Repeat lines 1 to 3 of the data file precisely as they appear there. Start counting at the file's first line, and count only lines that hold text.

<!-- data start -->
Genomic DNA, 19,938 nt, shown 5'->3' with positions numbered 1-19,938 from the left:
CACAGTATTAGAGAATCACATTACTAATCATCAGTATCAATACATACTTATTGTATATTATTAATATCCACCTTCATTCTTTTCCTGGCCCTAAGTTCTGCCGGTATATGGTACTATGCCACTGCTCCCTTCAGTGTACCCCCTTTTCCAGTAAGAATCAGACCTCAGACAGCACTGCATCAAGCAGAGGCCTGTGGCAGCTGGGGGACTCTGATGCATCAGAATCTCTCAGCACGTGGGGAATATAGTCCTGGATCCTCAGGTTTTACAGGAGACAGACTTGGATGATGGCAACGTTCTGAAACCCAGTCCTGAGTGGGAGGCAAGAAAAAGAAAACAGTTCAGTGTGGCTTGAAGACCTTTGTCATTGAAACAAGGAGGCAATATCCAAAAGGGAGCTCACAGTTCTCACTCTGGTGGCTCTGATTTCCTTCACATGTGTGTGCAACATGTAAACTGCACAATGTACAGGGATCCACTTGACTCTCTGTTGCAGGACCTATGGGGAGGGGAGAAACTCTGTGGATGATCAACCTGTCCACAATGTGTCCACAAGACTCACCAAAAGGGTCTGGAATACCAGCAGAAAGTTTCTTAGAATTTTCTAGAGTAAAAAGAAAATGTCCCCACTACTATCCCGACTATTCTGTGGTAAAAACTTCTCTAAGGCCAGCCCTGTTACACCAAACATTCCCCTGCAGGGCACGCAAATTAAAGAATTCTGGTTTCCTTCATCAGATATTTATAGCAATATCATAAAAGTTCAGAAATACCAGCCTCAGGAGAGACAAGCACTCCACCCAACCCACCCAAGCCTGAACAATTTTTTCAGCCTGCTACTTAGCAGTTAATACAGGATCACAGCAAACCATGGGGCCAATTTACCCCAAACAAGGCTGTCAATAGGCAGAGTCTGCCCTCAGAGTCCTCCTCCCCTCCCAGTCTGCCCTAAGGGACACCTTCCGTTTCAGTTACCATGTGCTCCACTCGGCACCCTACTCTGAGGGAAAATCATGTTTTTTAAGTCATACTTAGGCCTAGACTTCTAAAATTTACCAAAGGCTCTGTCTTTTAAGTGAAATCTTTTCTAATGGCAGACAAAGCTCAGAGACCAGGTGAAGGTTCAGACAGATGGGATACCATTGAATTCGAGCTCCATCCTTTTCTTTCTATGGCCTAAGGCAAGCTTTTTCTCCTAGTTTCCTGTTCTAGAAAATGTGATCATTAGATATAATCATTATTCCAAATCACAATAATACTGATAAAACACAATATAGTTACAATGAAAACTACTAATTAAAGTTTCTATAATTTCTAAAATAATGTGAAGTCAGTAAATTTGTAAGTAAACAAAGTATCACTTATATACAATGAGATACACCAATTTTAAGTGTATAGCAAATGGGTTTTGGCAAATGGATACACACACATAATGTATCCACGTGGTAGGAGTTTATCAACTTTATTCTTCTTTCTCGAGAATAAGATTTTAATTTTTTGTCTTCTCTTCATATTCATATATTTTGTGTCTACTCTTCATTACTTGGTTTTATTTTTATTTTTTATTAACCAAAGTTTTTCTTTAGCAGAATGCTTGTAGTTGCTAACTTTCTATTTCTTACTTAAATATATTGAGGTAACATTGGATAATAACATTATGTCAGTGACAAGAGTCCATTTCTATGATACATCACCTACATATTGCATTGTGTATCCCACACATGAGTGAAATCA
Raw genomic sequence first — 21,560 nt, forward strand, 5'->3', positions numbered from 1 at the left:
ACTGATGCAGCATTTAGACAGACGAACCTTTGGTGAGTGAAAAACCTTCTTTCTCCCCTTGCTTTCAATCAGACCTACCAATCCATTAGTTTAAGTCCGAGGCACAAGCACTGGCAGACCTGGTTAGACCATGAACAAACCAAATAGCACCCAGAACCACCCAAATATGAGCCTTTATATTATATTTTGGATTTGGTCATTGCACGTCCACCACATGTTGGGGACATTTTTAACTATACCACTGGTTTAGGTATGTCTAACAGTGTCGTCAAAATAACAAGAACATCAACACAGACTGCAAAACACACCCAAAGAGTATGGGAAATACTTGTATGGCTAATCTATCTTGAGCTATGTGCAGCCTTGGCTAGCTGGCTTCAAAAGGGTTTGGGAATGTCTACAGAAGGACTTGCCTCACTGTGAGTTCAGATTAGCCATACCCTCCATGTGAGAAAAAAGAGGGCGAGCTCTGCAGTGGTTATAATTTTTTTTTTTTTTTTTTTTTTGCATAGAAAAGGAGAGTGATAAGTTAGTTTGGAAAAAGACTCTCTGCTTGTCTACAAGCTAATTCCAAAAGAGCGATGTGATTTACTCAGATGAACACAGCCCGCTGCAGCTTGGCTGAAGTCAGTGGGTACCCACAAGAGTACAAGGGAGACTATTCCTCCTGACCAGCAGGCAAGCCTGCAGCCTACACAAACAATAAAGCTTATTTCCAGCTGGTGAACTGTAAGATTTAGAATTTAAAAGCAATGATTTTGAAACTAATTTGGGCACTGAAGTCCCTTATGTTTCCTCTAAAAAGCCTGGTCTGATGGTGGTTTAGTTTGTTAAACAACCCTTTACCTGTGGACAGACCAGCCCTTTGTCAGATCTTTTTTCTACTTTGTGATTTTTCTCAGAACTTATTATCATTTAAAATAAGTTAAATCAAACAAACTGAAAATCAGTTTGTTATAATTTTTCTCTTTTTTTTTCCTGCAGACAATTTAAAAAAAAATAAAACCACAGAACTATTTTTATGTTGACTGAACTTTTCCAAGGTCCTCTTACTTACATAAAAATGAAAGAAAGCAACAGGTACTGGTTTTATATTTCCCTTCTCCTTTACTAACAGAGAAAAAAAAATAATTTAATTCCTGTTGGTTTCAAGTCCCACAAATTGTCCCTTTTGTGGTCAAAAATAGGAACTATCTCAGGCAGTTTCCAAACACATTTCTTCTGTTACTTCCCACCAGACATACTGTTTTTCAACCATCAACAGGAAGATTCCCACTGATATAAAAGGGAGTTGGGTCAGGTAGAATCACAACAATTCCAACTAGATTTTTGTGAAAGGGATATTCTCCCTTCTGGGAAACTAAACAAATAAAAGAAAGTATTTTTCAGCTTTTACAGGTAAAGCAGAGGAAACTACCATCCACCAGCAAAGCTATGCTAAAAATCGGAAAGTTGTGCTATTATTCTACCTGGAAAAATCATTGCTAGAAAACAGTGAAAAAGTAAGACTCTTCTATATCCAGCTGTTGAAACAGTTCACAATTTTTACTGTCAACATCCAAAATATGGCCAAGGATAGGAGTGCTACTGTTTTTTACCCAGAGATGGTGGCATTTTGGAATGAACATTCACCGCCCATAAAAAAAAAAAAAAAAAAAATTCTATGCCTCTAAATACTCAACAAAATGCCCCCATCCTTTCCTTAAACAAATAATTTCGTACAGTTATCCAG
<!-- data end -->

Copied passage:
Genomic DNA, 19,938 nt, shown 5'->3' with positions numbered 1-19,938 from the left:
CACAGTATTAGAGAATCACATTACTAATCATCAGTATCAATACATACTTATTGTATATTATTAATATCCACCTTCATTCTTTTCCTGGCCCTAAGTTCTGCCGGTATATGGTACTATGCCACTGCTCCCTTCAGTGTACCCCCTTTTCCAGTAAGAATCAGACCTCAGACAGCACTGCATCAAGCAGAGGCCTGTGGCAGCTGGGGGACTCTGATGCATCAGAATCTCTCAGCACGTGGGGAATATAGTCCTGGATCCTCAGGTTTTACAGGAGACAGACTTGGATGATGGCAACGTTCTGAAACCCAGTCCTGAGTGGGAGGCAAGAAAAAGAAAACAGTTCAGTGTGGCTTGAAGACCTTTGTCATTGAAACAAGGAGGCAATATCCAAAAGGGAGCTCACAGTTCTCACTCTGGTGGCTCTGATTTCCTTCACATGTGTGTGCAACATGTAAACTGCACAATGTACAGGGATCCACTTGACTCTCTGTTGCAGGACCTATGGGGAGGGGAGAAACTCTGTGGATGATCAACCTGTCCACAATGTGTCCACAAGACTCACCAAAAGGGTCTGGAATACCAGCAGAAAGTTTCTTAGAATTTTCTAGAGTAAAAAGAAAATGTCCCCACTACTATCCCGACTATTCTGTGGTAAAAACTTCTCTAAGGCCAGCCCTGTTACACCAAACATTCCCCTGCAGGGCACGCAAATTAAAGAATTCTGGTTTCCTTCATCAGATATTTATAGCAATATCATAAAAGTTCAGAAATACCAGCCTCAGGAGAGACAAGCACTCCACCCAACCCACCCAAGCCTGAACAATTTTTTCAGCCTGCTACTTAGCAGTTAATACAGGATCACAGCAAACCATGGGGCCAATTTACCCCAAACAAGGCTGTCAATAGGCAGAGTCTGCCCTCAGAGTCCTCCTCCCCTCCCAGTCTGCCCTAAGGGACACCTTCCGTTTCAGTTACCATGTGCTCCACTCGGCACCCTACTCTGAGGGAAAATCATGTTTTTTAAGTCATACTTAGGCCTAGACTTCTAAAATTTACCAAAGGCTCTGTCTTTTAAGTGAAATCTTTTCTAATGGCAGACAAAGCTCAGAGACCAGGTGAAGGTTCAGACAGATGGGATACCATTGAATTCGAGCTCCATCCTTTTCTTTCTATGGCCTAAGGCAAGCTTTTTCTCCTAGTTTCCTGTTCTAGAAAATGTGATCATTAGATATAATCATTATTCCAAATCACAATAATACTGATAAAACACAATATAGTTACAATGAAAACTACTAATTAAAGTTTCTATAATTTCTAAAATAATGTGAAGTCAGTAAATTTGTAAGTAAACAAAGTATCACTTATATACAATGAGATACACCAATTTTAAGTGTATAGCAAATGGGTTTTGGCAAATGGATACACACACATAATGTATCCACGTGGTAGGAGTTTATCAACTTTATTCTTCTTTCTCGAGAATAAGATTTTAATTTTTTGTCTTCTCTTCATATTCATATATTTTGTGTCTACTCTTCATTACTTGGTTTTATTTTTATTTTTTATTAACCAAAGTTTTTCTTTAGCAGAATGCTTGTAGTTGCTAACTTTCTATTTCTTACTTAAATATATTGAGGTAACATTGGATAATAACATTATGTCAGTGACAAGAGTCCATTTCTATGATACATCACCTACATATTGCATTGTGTATCCCACACATGAGTGAAATCA
Raw genomic sequence first — 21,560 nt, forward strand, 5'->3', positions numbered from 1 at the left: